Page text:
US providing intelligence sharing and refuelling for Hodeidah

White House official tells The National that US non-combat role is within laws set by Congress

An armoured vehicle belonging to Yemeni pro-government forces arrives in al-Durayhimi district, about nine kilometres south of Hodeidah international airport on June 13, 2018. Yemeni forces backed by the Saudi-led coalition launched an offensive on June 13 to retake the rebel-held Red Sea port city of Hodeida, pressing toward the airport south of the city.
The port serves as the entry point for 70 percent of the impoverished country's imports as it teeters on the brink of famine. / AFP / NABIL HASSAN
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The United States is providing the Saudi-led coalition in Yemen with logistical support as it wages an offensive to retake Hodeidah but is not involved in combat operations, the Pentagon said on Thursday.

"The United States is not involved in offensive operations in Hodeidah," Pentagon spokesman Major Adrian Galloway said, outlining the scope and role of Washington's mission in Yemen including the battle for the port city launched on Wednesday.

“Our support to the coalition consists of aerial refuelling to coalition aircraft and intelligence support to assist our partners in securing their borders from cross-border attacks from the Houthis," Maj Galloway said.

While the Pentagon viewed the conflict in Yemen as one that “affects regional security across the Middle East and threatens US national security interests, including the free flow of commerce in the Red Sea", the US “does not command, accompany, or participate in counter-Houthi operations or any hostilities other than those authorised against Al Qaeda in the Arabian Peninsula and ISIS," he said.

Instead, "our non-combat support focuses on improving coalition processes and procedures, especially regarding compliance with the law of armed conflict and best practices for reducing the risk of civilian casualties".


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While recognising the crucial function of Hodeidah port in providing aid, the statement added that "US military support to our partners is always geared towards mitigating noncombatant casualties".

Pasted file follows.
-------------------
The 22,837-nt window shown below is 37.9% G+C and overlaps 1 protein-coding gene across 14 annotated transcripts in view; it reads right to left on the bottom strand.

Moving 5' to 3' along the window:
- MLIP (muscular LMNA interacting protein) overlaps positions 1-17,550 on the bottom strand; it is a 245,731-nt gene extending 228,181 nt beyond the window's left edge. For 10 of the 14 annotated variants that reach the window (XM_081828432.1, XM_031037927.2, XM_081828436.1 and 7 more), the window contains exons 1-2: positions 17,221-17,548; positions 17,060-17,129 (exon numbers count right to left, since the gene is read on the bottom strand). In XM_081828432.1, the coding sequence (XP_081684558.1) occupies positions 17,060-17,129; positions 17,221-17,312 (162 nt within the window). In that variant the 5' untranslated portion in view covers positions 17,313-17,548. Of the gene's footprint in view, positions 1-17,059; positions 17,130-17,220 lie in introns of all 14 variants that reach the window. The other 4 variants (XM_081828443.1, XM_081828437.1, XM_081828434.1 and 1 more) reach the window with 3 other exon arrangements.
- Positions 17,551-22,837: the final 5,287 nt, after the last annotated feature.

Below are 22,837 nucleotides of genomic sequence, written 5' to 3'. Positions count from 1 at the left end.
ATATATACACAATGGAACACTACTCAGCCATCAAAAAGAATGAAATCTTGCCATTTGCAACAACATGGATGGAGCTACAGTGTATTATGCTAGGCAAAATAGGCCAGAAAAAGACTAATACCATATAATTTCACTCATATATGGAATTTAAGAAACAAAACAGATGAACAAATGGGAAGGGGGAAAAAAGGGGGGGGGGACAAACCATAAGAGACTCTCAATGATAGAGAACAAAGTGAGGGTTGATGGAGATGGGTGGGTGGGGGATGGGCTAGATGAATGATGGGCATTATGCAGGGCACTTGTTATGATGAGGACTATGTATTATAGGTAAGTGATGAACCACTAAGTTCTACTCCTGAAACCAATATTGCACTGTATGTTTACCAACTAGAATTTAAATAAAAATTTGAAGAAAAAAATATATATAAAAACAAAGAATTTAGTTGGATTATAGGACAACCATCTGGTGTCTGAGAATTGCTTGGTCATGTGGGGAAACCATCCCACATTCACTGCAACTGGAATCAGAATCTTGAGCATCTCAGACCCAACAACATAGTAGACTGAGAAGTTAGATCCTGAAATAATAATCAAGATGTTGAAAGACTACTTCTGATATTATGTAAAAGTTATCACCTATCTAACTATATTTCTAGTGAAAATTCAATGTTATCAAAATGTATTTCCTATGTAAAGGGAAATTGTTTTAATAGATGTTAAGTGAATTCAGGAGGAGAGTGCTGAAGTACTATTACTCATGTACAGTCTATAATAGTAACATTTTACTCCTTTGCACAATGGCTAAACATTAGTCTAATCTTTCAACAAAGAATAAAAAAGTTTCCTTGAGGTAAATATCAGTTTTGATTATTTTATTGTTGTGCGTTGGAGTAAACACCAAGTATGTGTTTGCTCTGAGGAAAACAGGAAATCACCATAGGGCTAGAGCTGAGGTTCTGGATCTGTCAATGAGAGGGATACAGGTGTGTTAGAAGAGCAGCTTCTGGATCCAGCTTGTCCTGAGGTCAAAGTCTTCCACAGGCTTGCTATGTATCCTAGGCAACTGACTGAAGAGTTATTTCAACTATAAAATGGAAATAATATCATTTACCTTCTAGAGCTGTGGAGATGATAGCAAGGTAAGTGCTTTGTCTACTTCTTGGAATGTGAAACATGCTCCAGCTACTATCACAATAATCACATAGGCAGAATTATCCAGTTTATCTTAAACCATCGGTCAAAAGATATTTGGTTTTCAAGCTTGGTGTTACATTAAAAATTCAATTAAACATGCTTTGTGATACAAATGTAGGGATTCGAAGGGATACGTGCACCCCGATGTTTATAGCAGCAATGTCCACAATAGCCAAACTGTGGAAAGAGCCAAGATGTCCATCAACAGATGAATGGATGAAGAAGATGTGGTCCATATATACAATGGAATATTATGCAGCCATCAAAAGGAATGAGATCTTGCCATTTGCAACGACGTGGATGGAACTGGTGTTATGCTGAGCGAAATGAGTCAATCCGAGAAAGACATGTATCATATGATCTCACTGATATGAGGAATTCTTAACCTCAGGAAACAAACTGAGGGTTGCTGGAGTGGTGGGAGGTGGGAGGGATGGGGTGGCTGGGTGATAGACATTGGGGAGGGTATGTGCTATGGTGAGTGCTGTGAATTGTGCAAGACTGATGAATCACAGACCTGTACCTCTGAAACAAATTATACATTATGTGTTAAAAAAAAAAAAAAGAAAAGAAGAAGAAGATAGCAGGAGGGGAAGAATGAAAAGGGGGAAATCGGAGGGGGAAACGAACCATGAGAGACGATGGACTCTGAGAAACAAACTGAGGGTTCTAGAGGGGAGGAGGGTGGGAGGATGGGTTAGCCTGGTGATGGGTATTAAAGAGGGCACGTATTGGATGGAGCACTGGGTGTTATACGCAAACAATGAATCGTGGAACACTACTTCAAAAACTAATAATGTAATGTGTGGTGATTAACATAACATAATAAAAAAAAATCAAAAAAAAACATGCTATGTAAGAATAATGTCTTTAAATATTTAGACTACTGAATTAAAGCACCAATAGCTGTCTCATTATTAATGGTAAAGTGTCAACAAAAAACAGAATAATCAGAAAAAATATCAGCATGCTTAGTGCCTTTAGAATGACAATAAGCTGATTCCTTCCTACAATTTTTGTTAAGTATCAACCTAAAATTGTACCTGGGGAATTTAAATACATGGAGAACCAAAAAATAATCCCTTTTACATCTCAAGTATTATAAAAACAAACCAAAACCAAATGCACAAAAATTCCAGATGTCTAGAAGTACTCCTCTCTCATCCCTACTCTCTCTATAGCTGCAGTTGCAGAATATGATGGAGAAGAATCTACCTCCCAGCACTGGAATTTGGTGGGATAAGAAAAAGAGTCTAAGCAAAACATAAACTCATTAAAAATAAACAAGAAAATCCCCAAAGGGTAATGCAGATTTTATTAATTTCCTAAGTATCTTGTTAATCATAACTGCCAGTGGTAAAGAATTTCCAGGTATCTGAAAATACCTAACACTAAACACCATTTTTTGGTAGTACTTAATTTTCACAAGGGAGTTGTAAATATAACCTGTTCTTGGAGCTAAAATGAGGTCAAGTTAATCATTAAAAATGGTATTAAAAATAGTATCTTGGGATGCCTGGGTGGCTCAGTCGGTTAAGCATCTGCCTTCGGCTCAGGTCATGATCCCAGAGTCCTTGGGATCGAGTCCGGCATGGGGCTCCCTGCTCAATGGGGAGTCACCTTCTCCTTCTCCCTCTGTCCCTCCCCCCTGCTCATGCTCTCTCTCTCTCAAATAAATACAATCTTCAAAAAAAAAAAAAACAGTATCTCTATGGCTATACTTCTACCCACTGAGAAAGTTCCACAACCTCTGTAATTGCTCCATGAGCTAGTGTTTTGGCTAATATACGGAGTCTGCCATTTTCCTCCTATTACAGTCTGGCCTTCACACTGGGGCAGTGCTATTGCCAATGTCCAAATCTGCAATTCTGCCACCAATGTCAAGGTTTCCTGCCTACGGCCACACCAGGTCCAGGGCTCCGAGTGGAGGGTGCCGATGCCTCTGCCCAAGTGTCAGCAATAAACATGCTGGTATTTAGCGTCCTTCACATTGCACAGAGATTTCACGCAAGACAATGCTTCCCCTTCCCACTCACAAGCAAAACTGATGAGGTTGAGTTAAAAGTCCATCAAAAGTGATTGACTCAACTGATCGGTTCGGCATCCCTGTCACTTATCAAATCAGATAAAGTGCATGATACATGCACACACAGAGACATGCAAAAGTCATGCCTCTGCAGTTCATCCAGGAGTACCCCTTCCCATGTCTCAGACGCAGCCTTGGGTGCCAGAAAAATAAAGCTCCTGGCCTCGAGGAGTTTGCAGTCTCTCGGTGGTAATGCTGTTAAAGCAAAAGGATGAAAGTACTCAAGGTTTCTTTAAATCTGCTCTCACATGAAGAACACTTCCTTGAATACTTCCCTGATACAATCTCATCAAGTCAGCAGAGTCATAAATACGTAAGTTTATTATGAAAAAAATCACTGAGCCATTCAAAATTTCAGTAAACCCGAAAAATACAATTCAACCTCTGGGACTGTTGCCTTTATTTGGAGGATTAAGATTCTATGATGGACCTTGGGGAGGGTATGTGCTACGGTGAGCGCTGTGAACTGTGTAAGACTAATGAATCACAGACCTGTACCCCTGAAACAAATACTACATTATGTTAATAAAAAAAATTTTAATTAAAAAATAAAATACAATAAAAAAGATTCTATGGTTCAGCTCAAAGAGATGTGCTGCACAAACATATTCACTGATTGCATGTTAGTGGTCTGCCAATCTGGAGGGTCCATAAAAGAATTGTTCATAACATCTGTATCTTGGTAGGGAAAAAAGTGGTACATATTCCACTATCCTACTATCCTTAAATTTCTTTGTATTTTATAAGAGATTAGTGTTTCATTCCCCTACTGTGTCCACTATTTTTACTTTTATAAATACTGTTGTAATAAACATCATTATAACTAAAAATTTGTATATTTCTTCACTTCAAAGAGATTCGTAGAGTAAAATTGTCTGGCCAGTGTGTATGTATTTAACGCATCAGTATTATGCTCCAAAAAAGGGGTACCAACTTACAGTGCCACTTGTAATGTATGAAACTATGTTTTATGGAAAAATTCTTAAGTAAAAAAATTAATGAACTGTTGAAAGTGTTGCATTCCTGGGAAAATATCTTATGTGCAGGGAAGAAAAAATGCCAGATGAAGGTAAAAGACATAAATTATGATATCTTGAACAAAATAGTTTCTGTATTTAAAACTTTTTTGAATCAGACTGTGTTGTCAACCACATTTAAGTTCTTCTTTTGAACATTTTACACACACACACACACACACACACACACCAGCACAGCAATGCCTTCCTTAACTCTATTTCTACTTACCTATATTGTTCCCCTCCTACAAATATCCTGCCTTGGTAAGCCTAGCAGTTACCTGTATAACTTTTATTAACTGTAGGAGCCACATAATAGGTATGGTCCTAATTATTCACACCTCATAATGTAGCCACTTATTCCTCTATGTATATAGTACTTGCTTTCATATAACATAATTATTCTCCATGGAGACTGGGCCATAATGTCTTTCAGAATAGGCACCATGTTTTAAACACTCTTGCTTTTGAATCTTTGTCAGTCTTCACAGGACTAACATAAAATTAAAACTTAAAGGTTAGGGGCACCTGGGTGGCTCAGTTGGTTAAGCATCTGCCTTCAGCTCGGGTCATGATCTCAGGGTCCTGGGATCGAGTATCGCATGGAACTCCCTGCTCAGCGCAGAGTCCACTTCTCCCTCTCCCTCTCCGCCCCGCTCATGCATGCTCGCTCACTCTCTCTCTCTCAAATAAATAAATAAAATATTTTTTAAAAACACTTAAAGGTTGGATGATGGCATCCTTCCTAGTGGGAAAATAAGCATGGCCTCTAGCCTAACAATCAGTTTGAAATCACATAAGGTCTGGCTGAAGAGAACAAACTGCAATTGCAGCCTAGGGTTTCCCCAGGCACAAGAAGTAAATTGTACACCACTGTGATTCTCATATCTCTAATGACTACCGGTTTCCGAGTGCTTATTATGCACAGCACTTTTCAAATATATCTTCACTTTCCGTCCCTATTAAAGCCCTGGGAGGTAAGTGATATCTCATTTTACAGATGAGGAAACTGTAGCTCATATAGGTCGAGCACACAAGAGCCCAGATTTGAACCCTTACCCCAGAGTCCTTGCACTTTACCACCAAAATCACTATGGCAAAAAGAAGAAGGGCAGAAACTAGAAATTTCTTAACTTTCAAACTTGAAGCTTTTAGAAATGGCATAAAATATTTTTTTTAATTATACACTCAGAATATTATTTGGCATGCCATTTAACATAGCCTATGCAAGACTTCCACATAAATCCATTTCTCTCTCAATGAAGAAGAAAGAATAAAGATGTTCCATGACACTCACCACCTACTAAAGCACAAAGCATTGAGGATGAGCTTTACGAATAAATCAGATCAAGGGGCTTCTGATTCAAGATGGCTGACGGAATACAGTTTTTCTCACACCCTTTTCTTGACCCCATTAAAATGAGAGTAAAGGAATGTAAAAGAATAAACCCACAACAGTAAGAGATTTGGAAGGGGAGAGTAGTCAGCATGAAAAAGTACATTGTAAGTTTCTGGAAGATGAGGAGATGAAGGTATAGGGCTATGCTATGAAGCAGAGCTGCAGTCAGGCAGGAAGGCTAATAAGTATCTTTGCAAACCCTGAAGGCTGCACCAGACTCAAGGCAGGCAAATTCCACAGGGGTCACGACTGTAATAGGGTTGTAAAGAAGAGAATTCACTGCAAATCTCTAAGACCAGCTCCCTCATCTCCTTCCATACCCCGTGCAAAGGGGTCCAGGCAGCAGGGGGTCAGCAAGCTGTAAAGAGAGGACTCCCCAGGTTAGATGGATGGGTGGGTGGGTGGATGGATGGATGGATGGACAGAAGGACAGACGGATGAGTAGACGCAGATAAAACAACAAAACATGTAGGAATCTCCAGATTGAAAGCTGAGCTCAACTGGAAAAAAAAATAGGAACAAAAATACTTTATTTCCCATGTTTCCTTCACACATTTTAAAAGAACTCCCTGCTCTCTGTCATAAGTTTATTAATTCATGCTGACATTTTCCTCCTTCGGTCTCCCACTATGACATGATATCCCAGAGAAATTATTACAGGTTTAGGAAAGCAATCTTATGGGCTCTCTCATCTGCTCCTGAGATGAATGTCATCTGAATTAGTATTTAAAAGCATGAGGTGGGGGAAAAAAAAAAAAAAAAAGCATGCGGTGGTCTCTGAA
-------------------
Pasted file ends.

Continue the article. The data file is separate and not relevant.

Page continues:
Nicholas Heras, a defence fellow at the Centre for New American Security, said the US "is in an awkward position in Yemen".

On the one hand, "the UAE has carved out a zone in southern Yemen that is both free of Iranian-backed militias and allows the US to go after Al Qaeda and ISIS, and the US is taking advantage of the UAE's hard work in southern Yemen to conduct more strikes against terrorist groups," Mr Heras told The National.

On the other hand, “the war against the Houthis in northern Yemen has resulted in Saudi Arabia's borders being regularly breached, missiles being fired at Saudi cities, international shipping being threatened, and a humanitarian crisis,” he said.

“Iran is seemingly embedded in the mountains of Yemen, messing with Saudi Arabia at will.”

In that sense, the war against the Houthis in northern Yemen "is placing demands on the United States to do more, and to do it quickly".

The US “no longer has a choice but to escalate because the alternative is that the coalition suffers heavier casualties and the Houthis keep firing into Saudi Arabia with missiles coming through Hodeidah,” Mr Heras said.

“Hodeidah is just the beginning, and in some ways the easier battle in what needs to be a larger campaign on Sanaa", the rebel-held capital, he said.

A US National Security Council spokesperson told The National that "the United States continues assisting Saudi Arabia and the United Arab Emirates in meeting their commitments to abide by the Law of Armed Conflict and avoid to the greatest extent possible the risk of civilian causalities during military operations."

The official added: “We expect all parties to honour their commitments to work with the UN Special Envoy and support a political process to resolve this conflict, ensure humanitarian access, and map a stable political future for Yemen.”